For perfomance on game the way to differentiate is to test them. One of the simplest ways is to used well soaked newspaper or magazines and shoot the bullets into them at the ranges you expect to be shooting game. High impact velocities tear bullets up and greatly reduce their lethality. You have to shoot the paper at the longer ranges as simply downloading to a calculated velocity will not accurately show the stability and penetration characteristics. I can go into great detail on what will constitute lethal criteria, but let's make it simple. Forget weight retention and mushroom. Look at the wound channel. If the wound channel is fist sized or larger and maintains that diameter for six to ten inches, and the total penetration is twelve inches or more then you have a lethal round. Look for a wider longer channel if you are hunting bigger game. On very long shots where the bullet is traveling less than 1500 fps when impacting, then there will be no secondary to speak of, but the bullet should make a hole bigger than one caliber. If it does then it will be doing as well as can be expected at those ranges. If you are hunting animals with heavy bones, place the greenest pine boards you can find in the media two to four inches into the stack. Place them at angles so that the bullet has to penetrate obliquely. Again, wound channel is what kills, so evaluate the bullets on the hole that they make.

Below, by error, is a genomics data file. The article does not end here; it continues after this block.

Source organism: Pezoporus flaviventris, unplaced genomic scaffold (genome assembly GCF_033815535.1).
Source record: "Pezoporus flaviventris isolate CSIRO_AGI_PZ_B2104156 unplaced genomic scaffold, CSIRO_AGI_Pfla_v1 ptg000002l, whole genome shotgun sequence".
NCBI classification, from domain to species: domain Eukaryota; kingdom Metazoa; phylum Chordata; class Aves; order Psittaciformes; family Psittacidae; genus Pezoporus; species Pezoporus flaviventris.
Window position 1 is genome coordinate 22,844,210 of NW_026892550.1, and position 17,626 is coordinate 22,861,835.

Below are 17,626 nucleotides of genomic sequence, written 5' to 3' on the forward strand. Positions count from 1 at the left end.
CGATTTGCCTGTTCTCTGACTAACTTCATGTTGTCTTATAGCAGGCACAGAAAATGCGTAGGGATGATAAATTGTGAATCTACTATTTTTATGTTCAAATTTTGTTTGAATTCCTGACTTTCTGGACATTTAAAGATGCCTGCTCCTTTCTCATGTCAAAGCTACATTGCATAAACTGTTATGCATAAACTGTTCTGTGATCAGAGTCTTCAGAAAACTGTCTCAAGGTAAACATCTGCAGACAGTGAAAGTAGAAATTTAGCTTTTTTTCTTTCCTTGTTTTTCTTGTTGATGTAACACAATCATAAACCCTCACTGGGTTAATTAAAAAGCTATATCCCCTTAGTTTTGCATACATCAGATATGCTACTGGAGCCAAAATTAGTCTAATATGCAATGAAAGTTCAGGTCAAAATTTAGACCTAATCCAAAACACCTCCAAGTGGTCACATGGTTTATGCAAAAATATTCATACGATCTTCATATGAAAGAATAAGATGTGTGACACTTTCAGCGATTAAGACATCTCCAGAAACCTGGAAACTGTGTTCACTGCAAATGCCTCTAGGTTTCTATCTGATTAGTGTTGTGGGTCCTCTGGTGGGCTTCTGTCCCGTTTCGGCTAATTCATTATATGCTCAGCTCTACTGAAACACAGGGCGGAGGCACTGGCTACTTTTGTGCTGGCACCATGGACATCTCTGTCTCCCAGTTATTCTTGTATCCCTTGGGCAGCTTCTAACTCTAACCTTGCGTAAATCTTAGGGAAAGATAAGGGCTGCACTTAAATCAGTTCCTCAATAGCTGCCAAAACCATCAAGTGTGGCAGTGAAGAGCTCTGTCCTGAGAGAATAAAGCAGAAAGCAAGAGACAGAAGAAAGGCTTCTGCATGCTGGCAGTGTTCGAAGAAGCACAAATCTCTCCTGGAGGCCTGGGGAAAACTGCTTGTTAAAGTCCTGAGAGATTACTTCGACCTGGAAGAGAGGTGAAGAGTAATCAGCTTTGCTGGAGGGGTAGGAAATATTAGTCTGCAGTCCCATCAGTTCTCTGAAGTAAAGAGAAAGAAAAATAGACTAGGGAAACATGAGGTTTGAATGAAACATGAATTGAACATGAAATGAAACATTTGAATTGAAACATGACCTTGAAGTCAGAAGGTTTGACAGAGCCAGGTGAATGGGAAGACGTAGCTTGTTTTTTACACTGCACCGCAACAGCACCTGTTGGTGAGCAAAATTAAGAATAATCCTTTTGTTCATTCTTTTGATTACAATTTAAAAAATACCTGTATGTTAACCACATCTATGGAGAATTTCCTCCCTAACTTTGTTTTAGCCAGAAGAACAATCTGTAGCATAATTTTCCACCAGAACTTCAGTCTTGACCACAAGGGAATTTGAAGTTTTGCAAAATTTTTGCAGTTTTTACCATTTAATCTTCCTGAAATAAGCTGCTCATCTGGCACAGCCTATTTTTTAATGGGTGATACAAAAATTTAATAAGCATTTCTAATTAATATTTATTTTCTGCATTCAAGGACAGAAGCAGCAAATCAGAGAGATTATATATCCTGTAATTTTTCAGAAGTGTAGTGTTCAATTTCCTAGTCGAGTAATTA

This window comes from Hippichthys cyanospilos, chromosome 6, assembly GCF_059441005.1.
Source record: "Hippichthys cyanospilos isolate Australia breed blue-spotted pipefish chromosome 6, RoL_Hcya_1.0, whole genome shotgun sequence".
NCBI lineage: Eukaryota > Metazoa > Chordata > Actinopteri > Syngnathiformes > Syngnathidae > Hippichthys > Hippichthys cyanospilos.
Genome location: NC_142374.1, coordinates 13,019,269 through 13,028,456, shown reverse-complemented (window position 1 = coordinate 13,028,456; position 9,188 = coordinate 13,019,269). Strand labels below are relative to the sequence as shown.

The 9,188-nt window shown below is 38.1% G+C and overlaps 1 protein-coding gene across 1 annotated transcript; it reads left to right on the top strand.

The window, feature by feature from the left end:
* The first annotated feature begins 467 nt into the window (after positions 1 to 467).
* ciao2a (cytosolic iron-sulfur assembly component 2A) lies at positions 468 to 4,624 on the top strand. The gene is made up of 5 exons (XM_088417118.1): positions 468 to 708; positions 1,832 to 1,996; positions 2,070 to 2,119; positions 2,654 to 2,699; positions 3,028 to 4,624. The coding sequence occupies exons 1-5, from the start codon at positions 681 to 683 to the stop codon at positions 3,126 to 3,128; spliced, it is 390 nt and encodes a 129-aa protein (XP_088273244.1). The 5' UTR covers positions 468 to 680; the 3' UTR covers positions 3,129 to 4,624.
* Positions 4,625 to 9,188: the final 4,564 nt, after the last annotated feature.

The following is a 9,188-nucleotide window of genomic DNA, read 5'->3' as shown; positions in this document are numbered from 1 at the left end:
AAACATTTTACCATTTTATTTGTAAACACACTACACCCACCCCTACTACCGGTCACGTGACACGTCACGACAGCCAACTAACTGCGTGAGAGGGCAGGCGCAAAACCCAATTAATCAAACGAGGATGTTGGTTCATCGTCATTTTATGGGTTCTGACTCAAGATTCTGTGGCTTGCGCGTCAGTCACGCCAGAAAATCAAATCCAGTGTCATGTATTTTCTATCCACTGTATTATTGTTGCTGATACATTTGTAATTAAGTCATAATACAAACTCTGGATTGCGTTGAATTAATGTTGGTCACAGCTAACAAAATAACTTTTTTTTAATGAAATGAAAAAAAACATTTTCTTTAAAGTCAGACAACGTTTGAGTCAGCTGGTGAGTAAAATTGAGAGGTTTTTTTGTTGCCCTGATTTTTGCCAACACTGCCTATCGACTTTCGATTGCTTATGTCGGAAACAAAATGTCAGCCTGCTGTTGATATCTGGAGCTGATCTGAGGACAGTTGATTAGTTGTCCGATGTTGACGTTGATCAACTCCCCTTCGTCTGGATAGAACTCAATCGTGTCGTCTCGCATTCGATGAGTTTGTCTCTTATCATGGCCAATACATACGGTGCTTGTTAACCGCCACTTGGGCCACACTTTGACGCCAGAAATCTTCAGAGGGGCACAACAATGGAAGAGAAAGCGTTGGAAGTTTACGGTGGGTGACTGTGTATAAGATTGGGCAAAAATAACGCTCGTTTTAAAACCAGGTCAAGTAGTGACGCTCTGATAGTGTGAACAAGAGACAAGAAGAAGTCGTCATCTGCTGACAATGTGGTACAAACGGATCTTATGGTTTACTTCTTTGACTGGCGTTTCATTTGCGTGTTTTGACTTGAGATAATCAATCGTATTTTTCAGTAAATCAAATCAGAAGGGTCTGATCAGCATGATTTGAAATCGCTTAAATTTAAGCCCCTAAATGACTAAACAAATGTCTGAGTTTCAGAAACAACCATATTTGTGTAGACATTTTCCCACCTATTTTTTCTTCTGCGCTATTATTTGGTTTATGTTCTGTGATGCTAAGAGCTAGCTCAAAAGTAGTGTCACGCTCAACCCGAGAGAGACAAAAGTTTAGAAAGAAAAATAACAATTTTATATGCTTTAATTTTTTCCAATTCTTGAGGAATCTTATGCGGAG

These tests will give you the information you need to make your decision.

Warren@lostriverballistic.com http://www.lostriverballistic.com

posted April 26, 2001 08:21 AM

Dave King
Moderator

From: Damascus, MD
Registered: April 11, 2001
Posts: 16
Warren
Thanks for the reply.

I'll use the wet newspaper/magazine test and the 'green' pine boards is an added feature I've never heard of but it sounds like a good test medium.

I'm going to a Long Range class this weekend (Fri - Sun) and may build a light plastic container of the wet newspaper/magazine/pine board medium for a series of range tests.

Thanks

posted April 26, 2001 09:22 AM

David P. Herne
Member

From: Houston, Texas (USA)
Registered: April 11, 2001
Posts: 13
Relative lethality of bullets
--------------------------------------------------------------------------------
Dave,
Damn good inquiry!
Warren,